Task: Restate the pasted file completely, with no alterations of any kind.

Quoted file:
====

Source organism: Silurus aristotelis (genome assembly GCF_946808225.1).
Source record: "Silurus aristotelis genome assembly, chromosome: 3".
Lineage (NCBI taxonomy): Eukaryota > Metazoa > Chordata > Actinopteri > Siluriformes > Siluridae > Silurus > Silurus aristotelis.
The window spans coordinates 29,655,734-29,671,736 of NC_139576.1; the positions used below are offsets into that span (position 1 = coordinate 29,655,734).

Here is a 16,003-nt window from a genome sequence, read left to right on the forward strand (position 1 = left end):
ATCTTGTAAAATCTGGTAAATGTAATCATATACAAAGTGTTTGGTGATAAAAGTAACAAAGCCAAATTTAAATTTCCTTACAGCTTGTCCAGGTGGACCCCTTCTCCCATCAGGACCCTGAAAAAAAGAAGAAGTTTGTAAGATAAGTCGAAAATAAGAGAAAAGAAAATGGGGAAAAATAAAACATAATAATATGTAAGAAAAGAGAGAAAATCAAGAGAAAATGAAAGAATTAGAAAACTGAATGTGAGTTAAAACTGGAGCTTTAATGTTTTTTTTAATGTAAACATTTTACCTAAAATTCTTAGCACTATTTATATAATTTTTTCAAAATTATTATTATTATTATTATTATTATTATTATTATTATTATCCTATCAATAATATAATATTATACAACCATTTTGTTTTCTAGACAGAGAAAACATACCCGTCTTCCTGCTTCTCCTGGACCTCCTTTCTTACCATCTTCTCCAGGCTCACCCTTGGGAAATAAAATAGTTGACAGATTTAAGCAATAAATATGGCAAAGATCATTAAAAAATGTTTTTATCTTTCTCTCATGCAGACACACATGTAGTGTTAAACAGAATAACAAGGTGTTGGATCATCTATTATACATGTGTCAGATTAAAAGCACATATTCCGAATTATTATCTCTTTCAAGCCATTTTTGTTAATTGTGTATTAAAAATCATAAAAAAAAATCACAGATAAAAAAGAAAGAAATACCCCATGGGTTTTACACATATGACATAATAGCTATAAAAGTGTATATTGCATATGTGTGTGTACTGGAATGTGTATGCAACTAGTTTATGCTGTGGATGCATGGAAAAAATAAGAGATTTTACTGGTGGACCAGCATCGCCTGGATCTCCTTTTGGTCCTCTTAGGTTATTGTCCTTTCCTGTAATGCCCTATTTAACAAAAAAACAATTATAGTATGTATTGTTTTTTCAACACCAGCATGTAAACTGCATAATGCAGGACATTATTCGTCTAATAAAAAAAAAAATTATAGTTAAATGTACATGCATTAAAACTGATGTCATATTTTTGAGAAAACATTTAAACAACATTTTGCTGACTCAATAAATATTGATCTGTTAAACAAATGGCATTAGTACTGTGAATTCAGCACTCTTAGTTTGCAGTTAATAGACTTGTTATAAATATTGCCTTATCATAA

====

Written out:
Source organism: Silurus aristotelis (genome assembly GCF_946808225.1).
Source record: "Silurus aristotelis genome assembly, chromosome: 3".
Lineage (NCBI taxonomy): Eukaryota > Metazoa > Chordata > Actinopteri > Siluriformes > Siluridae > Silurus > Silurus aristotelis.
The window spans coordinates 29,655,734-29,671,736 of NC_139576.1; the positions used below are offsets into that span (position 1 = coordinate 29,655,734).

Here is a 16,003-nt window from a genome sequence, read left to right on the forward strand (position 1 = left end):
ATCTTGTAAAATCTGGTAAATGTAATCATATACAAAGTGTTTGGTGATAAAAGTAACAAAGCCAAATTTAAATTTCCTTACAGCTTGTCCAGGTGGACCCCTTCTCCCATCAGGACCCTGAAAAAAAGAAGAAGTTTGTAAGATAAGTCGAAAATAAGAGAAAAGAAAATGGGGAAAAATAAAACATAATAATATGTAAGAAAAGAGAGAAAATCAAGAGAAAATGAAAGAATTAGAAAACTGAATGTGAGTTAAAACTGGAGCTTTAATGTTTTTTTTAATGTAAACATTTTACCTAAAATTCTTAGCACTATTTATATAATTTTTTCAAAATTATTATTATTATTATTATTATTATTATTATTATTATTATCCTATCAATAATATAATATTATACAACCATTTTGTTTTCTAGACAGAGAAAACATACCCGTCTTCCTGCTTCTCCTGGACCTCCTTTCTTACCATCTTCTCCAGGCTCACCCTTGGGAAATAAAATAGTTGACAGATTTAAGCAATAAATATGGCAAAGATCATTAAAAAATGTTTTTATCTTTCTCTCATGCAGACACACATGTAGTGTTAAACAGAATAACAAGGTGTTGGATCATCTATTATACATGTGTCAGATTAAAAGCACATATTCCGAATTATTATCTCTTTCAAGCCATTTTTGTTAATTGTGTATTAAAAATCATAAAAAAAAATCACAGATAAAAAAGAAAGAAATACCCCATGGGTTTTACACATATGACATAATAGCTATAAAAGTGTATATTGCATATGTGTGTGTACTGGAATGTGTATGCAACTAGTTTATGCTGTGGATGCATGGAAAAAATAAGAGATTTTACTGGTGGACCAGCATCGCCTGGATCTCCTTTTGGTCCTCTTAGGTTATTGTCCTTTCCTGTAATGCCCTATTTAACAAAAAAACAATTATAGTATGTATTGTTTTTTCAACACCAGCATGTAAACTGCATAATGCAGGACATTATTCGTCTAATAAAAAAAAAAATTATAGTTAAATGTACATGCATTAAAACTGATGTCATATTTTTGAGAAAACATTTAAACAACATTTTGCTGACTCAATAAATATTGATCTGTTAAACAAATGGCATTAGTACTGTGAATTCAGCACTCTTAGTTTGCAGTTAATAGACTTGTTATAAATATTGCCTTATCATAA